• Using engaging pedagogies 

• Building relationships and belongingness

 • Providing opportunities to contribute to the world

This combination of readiness for change and urgency arising from the current crisis has the potential to shift the education system from one of outdated “schooling” to future focused ‘learning” and take learning out of the classroom and into the world." (Fullan, et. al., 2020)

Emotional Well-Being

A key finding through the multiple options that have emerged for teaching and learning through the pandemic has been the emphasis on the importance of student-teacher relationships. While this is not necessarily a new finding - relationships have long been the most common predictor of student success - it is telling that learners clearly indicate they do not want to be taught digitally, by and large, but rather by teachers who know them and understand how they learn best. (Class of 2030 & the Life-Ready Learning Report, 2020).  Most teachers with traditional pedagogy struggled with transferring their particular styles of teaching to the digital environment and found it challenging to engage students in open-ended learning tasks that would encourage creativity, collaboration or pique curiosities.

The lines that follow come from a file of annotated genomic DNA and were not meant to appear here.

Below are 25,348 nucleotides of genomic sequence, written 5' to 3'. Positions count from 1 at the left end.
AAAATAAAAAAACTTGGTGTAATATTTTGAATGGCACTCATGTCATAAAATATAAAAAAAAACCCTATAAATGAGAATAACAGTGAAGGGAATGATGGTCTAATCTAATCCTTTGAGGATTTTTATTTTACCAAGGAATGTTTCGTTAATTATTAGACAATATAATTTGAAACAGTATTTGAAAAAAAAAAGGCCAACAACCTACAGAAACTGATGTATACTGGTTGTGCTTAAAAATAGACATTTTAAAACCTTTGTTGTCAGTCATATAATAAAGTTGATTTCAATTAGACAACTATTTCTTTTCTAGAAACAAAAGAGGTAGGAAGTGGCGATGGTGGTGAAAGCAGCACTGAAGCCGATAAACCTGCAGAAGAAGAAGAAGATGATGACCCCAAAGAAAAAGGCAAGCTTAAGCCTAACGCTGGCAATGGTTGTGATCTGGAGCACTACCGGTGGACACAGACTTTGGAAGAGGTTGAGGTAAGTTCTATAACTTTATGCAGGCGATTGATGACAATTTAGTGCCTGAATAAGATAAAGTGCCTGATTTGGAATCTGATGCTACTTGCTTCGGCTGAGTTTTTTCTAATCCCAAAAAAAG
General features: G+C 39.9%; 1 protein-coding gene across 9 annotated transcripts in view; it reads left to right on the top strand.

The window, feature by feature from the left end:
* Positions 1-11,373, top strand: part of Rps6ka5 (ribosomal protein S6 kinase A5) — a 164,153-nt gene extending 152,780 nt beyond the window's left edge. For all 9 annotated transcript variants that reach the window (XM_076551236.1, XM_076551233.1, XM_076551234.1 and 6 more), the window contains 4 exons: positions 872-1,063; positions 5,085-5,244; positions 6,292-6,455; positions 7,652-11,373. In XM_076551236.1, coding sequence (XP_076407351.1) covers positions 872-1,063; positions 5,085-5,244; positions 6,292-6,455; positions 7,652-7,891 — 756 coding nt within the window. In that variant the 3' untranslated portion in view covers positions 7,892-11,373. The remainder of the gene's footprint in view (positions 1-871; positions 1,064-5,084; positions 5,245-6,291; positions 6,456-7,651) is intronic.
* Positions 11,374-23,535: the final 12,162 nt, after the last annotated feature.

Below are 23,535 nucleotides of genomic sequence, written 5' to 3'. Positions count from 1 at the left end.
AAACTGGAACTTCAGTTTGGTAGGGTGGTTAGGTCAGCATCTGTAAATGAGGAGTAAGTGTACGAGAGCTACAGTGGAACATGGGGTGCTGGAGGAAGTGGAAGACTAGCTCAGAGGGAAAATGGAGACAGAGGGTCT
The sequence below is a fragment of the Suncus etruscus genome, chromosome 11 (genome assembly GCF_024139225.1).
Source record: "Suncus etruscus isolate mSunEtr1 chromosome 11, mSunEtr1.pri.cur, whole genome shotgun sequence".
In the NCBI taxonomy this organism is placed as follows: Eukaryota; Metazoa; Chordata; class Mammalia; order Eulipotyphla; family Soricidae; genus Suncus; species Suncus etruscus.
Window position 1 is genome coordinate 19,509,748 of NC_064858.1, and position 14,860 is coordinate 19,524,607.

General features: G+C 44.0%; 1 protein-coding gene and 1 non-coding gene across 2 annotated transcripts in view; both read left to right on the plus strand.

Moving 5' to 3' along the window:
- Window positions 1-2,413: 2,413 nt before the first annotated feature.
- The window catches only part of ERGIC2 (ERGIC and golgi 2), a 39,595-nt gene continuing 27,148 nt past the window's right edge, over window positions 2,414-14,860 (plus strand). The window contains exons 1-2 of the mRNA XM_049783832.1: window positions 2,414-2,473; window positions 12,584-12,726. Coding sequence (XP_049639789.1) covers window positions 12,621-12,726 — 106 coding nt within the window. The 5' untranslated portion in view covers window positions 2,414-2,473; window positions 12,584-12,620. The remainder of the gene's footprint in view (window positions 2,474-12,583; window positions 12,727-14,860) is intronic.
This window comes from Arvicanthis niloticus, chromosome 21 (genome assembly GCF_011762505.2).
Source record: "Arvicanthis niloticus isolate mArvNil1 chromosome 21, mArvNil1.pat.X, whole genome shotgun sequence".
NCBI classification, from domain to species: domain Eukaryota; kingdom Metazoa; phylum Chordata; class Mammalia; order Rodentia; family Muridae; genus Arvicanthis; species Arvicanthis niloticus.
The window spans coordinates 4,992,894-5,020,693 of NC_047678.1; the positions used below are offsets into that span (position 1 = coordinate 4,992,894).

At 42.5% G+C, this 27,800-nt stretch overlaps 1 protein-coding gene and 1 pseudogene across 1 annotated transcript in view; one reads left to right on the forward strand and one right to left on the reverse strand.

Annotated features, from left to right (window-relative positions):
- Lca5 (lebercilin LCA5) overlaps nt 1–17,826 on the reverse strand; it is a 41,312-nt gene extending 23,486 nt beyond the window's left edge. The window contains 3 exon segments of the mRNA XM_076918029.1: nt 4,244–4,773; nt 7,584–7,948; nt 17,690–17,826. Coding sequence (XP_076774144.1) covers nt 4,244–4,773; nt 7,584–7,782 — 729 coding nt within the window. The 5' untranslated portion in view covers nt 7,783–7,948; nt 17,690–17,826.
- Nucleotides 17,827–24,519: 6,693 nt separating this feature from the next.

Since relationships remain the strongest predictor of student success, and acknowledging the need to develop positive emotional well-being connections for students to foster interest in learning and positive student engagement, it is essential as we bring all our learners back together in open, inquisitive learning spaces that educators, parents, community partners and students seek to optimize student engagement through positive relationship development. 

Some key questions can foster deep reflection and be used to engage thinking about what are the next best steps for learners in our schools:

 1. What knowledge, skills and attributes do our students need to thrive in this complex world? 

2. What kind of learning is needed for this current and future complexity? 

3. How do we ensure equity? 

4. How do we attend to well-being? 

5. How can technology be best leveraged for learning in the future?